· Still far from an agreement between Republicans and Democrats ·
An agreement between Republicans and Democrats to raise the legal debt ceiling in the United States still seems far away. There are only 14 days left until August 2nd, when default will be mathematical, yet the political clash remains acute. The most credible hypothesis at the moment is that Congressional leaders will reach a compromise on a technical agreement which will avoid financial catastrophe. Unfortunately, however, things aren’t that easy.
The Republican proposal can be summarized in three words: cut, cap and balance. The cuts proposed amount to 1.5 billion dollars. The Grand Old Party (GOP) also wants to fix the ceiling of public spending to 18 % of GDP and to vote on an amendment to the constitution which would make it an obligation to keep the federal budget under control. If these measures pass, “we are ready to raise the ceiling,” said Republican senator, Lindsey Graham. Certainly, the more moderate wings of the GOP could soften the angles and succeed in finding a compromise with the Democrats. In reality, however, a split seems to be taking place: the Tea Party is categorically opposed to any concession. “If we raise the ceiling without a credible solution, we will have big problems,” explained Marc Rubio, one of the major exponents of the conservative movement in the Senate, which hopes to lower fiscal pressure.
The Republican proposal has little chance of passing in Congress because of President Obama’s clear refusal. He prefers a more ambitious plan – cuts of more that 4,000 billion spread over the next 10-12 years, beginning in 2013 – attempting to marry reduction in spending and increase in taxes for the most wealthy. The White House’s fear is that massive cuts would create a frightening social impact. Washington is asking to balance austerity with an increase in fiscal pressure.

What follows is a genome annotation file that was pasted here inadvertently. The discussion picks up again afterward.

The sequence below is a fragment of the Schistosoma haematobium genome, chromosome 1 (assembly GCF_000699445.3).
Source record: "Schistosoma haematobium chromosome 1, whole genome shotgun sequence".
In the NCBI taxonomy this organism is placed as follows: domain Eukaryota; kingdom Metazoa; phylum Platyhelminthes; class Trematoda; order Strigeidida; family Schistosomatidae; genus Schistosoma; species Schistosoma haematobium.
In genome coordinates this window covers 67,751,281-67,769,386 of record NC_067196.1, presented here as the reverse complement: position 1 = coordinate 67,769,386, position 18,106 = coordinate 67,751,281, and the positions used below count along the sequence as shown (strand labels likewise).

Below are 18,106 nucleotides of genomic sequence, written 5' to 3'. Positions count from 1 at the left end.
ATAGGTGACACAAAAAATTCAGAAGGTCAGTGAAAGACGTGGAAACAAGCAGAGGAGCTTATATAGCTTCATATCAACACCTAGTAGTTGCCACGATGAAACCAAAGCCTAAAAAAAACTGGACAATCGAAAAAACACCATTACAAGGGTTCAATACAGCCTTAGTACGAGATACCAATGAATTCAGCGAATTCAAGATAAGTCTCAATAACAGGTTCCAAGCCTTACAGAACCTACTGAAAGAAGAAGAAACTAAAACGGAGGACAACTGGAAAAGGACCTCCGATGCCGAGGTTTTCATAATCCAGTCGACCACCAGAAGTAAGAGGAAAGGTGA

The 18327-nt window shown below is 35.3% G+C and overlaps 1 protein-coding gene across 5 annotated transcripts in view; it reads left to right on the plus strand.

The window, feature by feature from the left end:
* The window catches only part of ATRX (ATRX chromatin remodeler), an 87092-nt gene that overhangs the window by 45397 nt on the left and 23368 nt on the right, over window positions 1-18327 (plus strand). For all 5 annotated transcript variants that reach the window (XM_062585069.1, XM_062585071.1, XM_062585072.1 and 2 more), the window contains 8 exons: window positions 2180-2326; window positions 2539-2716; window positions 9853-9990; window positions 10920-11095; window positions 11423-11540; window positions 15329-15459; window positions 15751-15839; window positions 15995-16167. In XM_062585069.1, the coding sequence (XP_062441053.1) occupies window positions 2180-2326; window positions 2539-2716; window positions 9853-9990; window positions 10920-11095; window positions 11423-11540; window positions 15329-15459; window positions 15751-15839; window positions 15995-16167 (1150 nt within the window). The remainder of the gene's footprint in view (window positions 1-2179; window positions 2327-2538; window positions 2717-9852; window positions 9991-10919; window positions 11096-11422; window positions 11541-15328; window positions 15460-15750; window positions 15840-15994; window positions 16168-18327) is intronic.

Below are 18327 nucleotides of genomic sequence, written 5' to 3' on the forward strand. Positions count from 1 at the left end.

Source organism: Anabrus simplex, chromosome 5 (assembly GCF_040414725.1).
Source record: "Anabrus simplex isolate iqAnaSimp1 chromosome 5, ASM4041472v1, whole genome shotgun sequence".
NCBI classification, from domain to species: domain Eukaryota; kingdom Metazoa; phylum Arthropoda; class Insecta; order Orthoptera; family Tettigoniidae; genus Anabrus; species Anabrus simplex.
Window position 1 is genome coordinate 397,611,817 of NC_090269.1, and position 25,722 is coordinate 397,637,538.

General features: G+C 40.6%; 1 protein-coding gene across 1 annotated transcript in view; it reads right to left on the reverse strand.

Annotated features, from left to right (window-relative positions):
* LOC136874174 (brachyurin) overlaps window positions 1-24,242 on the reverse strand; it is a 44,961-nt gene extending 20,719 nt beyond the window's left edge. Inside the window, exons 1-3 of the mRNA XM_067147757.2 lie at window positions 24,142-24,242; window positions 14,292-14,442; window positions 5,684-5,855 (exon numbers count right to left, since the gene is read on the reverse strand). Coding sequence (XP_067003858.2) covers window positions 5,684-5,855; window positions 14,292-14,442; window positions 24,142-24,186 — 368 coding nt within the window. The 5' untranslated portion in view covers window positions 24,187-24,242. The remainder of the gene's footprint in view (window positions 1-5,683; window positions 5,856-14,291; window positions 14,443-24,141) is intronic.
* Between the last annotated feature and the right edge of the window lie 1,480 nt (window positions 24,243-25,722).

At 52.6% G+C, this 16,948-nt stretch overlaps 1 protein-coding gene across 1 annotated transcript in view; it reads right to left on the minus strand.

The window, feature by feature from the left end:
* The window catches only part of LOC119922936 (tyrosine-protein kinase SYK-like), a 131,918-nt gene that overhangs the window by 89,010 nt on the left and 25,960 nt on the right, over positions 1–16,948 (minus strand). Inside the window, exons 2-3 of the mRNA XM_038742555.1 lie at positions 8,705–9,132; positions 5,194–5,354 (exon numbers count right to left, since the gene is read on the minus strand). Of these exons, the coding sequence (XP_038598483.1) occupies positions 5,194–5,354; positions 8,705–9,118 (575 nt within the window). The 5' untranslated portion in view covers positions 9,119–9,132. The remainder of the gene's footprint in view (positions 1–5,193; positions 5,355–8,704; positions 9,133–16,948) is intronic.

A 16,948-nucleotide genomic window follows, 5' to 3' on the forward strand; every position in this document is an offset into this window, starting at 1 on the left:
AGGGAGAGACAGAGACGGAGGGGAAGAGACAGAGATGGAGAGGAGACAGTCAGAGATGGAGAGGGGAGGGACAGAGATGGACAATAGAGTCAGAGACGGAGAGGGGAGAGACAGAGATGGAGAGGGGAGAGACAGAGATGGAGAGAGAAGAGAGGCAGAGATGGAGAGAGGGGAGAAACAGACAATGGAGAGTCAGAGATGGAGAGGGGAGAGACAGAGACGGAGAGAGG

A third plan could become the winning option, presented by Republican Mitch McConnell and Democrat Harry Reid. It is more complex than the others and suggests that the President could raise the debt limit to 2,500 billion dollars without the approval of Congress. A commission of exponents of the major political parties will be charged with studying the plan in detail. The entourage of President Obama has not yet officially commented on the proposal. It is true, however, that the President can always invoke the 14th amendment of the Constitution which gives him special powers on questions of debt.
Tensions are very high at the Treasury: without an agreement the United States cannot respect its commitments and will be forced overnight to cut 40% of public spending, affecting wages, pensions and services.
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